PMCCPMCCPMCC

Search tips
Search criteria 

Advanced

 
Logo of jmedethJournal of Medical EthicsCurrent TOCInstructions to authors
 
J Med Ethics. Feb 2004; 30(1): 104–109.
PMCID: PMC1757117
Public attitudes towards the use of primary care patient record data in medical research without consent: a qualitative study
M Robling, K Hood, H Houston, R Pill, J Fay, and H Evans
Department of General Practice, University of Wales College of Medicine, Llanedeyrn Health Centre, Maelfa, Llanedeyrn, Cardiff, CF23 9PN. roblingmr/at/cardiff.ac.uk
Abstract
Objectives: Recent legislative changes within the United Kingdom have stimulated professional debate about access to patient data within research. However, there is currently little awareness of public views about such research. The authors sought to explore attitudes of the public, and their lay representatives, towards the use of primary care medical record data for research when patient consent was not being sought.
Methods: 49 members of the public and four non-medical members of local community health councils in South Wales, UK gave their views on the value and acceptability of three current research scenarios, each describing access to data without patient consent.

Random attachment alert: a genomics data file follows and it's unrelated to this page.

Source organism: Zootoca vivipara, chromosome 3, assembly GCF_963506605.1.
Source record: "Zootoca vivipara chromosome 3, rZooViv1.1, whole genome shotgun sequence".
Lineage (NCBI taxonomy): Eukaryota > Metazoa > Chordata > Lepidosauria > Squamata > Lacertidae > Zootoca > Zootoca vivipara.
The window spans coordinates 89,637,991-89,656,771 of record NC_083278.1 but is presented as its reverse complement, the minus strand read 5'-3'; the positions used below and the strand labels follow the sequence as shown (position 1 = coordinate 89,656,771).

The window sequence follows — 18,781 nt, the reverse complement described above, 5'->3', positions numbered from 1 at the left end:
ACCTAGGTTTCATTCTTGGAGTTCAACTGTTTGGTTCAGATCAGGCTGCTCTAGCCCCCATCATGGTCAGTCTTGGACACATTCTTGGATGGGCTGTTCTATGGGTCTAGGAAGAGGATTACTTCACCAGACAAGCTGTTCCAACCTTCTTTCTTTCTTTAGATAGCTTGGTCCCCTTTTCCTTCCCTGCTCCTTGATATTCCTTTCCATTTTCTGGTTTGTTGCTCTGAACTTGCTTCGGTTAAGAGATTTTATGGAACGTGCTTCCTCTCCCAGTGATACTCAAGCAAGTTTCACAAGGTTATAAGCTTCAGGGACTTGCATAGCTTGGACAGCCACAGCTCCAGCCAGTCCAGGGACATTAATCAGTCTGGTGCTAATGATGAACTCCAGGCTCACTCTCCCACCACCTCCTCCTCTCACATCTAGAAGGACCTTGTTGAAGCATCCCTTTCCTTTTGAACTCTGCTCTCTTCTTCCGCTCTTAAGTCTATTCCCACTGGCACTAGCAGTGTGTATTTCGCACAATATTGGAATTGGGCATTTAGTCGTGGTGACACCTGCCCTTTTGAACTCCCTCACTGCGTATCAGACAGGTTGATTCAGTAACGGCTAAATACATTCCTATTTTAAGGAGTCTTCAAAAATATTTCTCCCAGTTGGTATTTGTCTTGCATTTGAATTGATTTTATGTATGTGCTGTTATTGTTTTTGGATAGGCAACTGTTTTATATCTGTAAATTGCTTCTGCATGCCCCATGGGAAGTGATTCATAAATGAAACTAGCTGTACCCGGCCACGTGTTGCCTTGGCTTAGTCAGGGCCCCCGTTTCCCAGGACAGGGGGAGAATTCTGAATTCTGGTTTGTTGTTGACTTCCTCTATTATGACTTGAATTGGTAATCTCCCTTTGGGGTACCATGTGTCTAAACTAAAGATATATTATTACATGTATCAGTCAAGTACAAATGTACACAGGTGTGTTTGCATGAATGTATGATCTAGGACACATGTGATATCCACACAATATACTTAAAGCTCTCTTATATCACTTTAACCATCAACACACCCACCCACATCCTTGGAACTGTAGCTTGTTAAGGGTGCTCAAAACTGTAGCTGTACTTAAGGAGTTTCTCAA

Results: Among focus group participants, awareness of research in primary care was low, and the appropriateness of general practitioners as researchers was questioned. There was general support for research but also concerns expressed about data collection without consent. These included lack of respect and patient control over the process. Unauthorised access to data by external agencies was a common fear. Current data collection practices, including population based disease registers elicited much anxiety. The key informants were equally critical of the scenarios and generally less accepting.
Conclusions: This exploratory study has highlighted a number of areas of public concern when medical records are accessed for research without patient consent. Public acceptability regarding the use of medical records in research cannot simply be assumed. Further work is required to determine how widespread such views are and to inform those advising on confidentiality issues.
Full Text
The Full Text of this article is available as a PDF (168K).
Articles from Journal of Medical Ethics are provided here courtesy of
BMJ Group